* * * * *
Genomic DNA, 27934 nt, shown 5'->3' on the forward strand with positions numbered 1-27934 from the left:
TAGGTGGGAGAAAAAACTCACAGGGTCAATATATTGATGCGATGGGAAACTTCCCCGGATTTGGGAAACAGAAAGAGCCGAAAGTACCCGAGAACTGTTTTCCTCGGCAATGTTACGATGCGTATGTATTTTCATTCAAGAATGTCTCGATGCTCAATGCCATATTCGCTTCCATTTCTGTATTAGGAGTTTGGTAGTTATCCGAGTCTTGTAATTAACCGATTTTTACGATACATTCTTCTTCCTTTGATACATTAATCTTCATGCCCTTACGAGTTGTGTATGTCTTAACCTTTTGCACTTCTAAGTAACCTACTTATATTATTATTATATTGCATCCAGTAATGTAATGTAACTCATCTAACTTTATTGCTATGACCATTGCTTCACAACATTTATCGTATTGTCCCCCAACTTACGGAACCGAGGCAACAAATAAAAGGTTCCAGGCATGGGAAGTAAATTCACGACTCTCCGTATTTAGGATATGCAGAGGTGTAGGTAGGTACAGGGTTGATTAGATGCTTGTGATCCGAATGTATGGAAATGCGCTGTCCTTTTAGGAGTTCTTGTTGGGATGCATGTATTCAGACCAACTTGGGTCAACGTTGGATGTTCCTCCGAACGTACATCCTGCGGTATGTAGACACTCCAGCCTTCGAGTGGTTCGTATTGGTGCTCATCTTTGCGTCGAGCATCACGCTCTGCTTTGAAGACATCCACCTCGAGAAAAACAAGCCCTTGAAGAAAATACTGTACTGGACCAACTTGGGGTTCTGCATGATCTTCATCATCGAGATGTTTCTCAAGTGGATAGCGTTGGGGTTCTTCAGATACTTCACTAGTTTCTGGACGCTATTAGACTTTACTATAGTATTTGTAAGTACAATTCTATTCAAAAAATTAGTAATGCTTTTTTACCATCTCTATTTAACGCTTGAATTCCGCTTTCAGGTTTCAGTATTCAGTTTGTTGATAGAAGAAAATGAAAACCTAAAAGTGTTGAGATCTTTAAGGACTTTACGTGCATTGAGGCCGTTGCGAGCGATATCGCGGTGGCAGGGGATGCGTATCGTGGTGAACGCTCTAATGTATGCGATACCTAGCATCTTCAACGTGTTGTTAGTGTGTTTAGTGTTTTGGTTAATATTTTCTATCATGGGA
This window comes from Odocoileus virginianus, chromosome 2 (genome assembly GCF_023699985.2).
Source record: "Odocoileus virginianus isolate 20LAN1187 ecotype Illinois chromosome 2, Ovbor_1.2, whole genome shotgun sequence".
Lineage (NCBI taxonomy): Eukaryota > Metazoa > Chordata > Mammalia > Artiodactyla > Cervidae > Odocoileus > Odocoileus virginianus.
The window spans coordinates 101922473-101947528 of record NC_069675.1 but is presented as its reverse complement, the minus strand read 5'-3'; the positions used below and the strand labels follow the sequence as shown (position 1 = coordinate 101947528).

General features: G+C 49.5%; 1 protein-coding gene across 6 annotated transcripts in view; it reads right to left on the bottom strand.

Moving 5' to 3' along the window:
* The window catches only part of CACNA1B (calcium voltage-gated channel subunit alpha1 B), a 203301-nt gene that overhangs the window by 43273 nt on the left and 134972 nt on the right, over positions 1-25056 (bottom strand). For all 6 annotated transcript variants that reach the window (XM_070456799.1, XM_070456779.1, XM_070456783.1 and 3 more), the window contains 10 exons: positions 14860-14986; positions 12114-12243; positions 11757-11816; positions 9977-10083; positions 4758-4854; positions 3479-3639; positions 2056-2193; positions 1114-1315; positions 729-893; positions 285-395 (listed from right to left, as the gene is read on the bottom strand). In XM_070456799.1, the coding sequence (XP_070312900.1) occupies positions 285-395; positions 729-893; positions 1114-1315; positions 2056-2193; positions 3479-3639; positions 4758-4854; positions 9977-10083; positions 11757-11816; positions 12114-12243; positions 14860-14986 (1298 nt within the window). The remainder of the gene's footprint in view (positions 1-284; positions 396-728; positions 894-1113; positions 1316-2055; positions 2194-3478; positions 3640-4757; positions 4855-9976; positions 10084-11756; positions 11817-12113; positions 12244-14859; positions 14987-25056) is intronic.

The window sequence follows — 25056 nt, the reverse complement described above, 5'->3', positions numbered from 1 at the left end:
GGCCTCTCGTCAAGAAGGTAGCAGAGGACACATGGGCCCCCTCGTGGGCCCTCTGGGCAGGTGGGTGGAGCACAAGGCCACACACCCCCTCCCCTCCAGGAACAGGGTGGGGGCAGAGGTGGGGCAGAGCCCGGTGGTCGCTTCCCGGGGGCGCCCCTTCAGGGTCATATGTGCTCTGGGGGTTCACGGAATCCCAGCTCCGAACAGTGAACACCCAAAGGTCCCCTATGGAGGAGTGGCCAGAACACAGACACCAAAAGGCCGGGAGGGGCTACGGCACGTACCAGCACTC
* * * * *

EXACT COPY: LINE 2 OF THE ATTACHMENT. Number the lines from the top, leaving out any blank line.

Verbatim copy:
TAGGTGGGAGAAAAAACTCACAGGGTCAATATATTGATGCGATGGGAAACTTCCCCGGATTTGGGAAACAGAAAGAGCCGAAAGTACCCGAGAACTGTTTTCCTCGGCAATGTTACGATGCGTATGTATTTTCATTCAAGAATGTCTCGATGCTCAATGCCATATTCGCTTCCATTTCTGTATTAGGAGTTTGGTAGTTATCCGAGTCTTGTAATTAACCGATTTTTACGATACATTCTTCTTCCTTTGATACATTAATCTTCATGCCCTTACGAGTTGTGTATGTCTTAACCTTTTGCACTTCTAAGTAACCTACTTATATTATTATTATATTGCATCCAGTAATGTAATGTAACTCATCTAACTTTATTGCTATGACCATTGCTTCACAACATTTATCGTATTGTCCCCCAACTTACGGAACCGAGGCAACAAATAAAAGGTTCCAGGCATGGGAAGTAAATTCACGACTCTCCGTATTTAGGATATGCAGAGGTGTAGGTAGGTACAGGGTTGATTAGATGCTTGTGATCCGAATGTATGGAAATGCGCTGTCCTTTTAGGAGTTCTTGTTGGGATGCATGTATTCAGACCAACTTGGGTCAACGTTGGATGTTCCTCCGAACGTACATCCTGCGGTATGTAGACACTCCAGCCTTCGAGTGGTTCGTATTGGTGCTCATCTTTGCGTCGAGCATCACGCTCTGCTTTGAAGACATCCACCTCGAGAAAAACAAGCCCTTGAAGAAAATACTGTACTGGACCAACTTGGGGTTCTGCATGATCTTCATCATCGAGATGTTTCTCAAGTGGATAGCGTTGGGGTTCTTCAGATACTTCACTAGTTTCTGGACGCTATTAGACTTTACTATAGTATTTGTAAGTACAATTCTATTCAAAAAATTAGTAATGCTTTTTTACCATCTCTATTTAACGCTTGAATTCCGCTTTCAGGTTTCAGTATTCAGTTTGTTGATAGAAGAAAATGAAAACCTAAAAGTGTTGAGATCTTTAAGGACTTTACGTGCATTGAGGCCGTTGCGAGCGATATCGCGGTGGCAGGGGATGCGTATCGTGGTGAACGCTCTAATGTATGCGATACCTAGCATCTTCAACGTGTTGTTAGTGTGTTTAGTGTTTTGGTTAATATTTTCTATCATGGGA